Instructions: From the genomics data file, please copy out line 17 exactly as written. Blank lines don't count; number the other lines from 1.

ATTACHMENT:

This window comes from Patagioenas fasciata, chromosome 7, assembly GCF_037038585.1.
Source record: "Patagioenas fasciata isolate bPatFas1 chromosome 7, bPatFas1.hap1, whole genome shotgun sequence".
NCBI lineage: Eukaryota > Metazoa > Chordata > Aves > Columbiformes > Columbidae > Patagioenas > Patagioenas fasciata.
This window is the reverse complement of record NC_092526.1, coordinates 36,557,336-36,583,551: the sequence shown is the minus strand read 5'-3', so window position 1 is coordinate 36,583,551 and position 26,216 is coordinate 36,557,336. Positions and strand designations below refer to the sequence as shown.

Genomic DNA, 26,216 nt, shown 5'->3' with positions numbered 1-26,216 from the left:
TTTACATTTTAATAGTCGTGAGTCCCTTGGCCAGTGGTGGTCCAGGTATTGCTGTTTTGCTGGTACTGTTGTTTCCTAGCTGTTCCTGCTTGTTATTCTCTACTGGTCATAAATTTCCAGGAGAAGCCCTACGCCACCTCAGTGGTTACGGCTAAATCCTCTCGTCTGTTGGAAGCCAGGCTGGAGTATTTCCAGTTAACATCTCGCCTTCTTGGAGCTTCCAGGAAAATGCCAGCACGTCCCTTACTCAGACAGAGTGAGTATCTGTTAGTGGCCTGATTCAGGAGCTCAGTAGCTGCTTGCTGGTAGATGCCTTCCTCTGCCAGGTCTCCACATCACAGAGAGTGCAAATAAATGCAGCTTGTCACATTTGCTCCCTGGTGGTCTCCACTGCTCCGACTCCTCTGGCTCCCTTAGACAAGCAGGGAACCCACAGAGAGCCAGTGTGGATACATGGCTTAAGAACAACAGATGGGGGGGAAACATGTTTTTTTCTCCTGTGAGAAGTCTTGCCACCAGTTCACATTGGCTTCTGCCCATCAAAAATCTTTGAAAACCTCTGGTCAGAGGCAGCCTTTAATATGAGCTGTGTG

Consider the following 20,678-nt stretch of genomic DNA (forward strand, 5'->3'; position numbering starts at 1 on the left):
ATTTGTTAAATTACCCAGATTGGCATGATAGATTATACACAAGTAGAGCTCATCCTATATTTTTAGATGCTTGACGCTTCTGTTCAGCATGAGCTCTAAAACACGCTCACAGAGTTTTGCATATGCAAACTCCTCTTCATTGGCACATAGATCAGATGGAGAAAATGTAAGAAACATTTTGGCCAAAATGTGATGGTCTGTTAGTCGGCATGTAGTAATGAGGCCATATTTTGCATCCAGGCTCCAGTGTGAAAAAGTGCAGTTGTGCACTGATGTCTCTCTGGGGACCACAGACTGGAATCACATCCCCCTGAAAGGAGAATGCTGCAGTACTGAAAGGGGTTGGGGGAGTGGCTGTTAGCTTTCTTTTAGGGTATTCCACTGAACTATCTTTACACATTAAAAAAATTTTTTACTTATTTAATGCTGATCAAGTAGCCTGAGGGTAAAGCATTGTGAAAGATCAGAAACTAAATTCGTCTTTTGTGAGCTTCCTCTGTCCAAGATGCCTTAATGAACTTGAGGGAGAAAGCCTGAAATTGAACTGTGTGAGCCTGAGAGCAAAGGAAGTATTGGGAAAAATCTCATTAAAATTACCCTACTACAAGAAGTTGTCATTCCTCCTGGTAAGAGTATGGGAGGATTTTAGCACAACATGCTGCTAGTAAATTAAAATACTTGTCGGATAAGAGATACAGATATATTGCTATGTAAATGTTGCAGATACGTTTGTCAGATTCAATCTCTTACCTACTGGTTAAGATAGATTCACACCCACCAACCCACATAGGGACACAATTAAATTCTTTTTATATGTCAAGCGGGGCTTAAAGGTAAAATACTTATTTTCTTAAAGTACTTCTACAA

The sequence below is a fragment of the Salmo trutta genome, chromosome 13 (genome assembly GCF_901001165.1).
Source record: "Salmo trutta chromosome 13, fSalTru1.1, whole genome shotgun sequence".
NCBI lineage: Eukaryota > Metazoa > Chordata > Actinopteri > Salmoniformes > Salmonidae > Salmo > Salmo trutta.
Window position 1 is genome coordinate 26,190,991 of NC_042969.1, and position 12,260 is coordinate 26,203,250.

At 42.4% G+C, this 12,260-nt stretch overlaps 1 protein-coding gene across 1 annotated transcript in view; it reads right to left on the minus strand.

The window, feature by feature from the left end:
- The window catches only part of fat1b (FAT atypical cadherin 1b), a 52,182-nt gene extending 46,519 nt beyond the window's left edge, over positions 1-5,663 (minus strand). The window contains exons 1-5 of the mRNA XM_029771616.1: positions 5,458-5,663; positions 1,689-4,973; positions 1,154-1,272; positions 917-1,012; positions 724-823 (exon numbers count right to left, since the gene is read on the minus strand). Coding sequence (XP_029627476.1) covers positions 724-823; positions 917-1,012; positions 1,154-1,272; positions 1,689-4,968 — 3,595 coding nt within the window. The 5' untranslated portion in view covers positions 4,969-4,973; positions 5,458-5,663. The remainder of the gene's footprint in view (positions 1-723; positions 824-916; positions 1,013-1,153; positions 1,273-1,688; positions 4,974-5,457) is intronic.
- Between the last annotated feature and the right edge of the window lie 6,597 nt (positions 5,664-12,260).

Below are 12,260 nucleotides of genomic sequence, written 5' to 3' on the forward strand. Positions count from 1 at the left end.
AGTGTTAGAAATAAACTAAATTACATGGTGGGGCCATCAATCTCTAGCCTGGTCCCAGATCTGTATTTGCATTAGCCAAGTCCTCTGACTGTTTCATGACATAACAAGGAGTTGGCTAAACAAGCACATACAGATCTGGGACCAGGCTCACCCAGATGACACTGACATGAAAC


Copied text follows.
Below are 12,260 nucleotides of genomic sequence, written 5' to 3' on the forward strand. Positions count from 1 at the left end.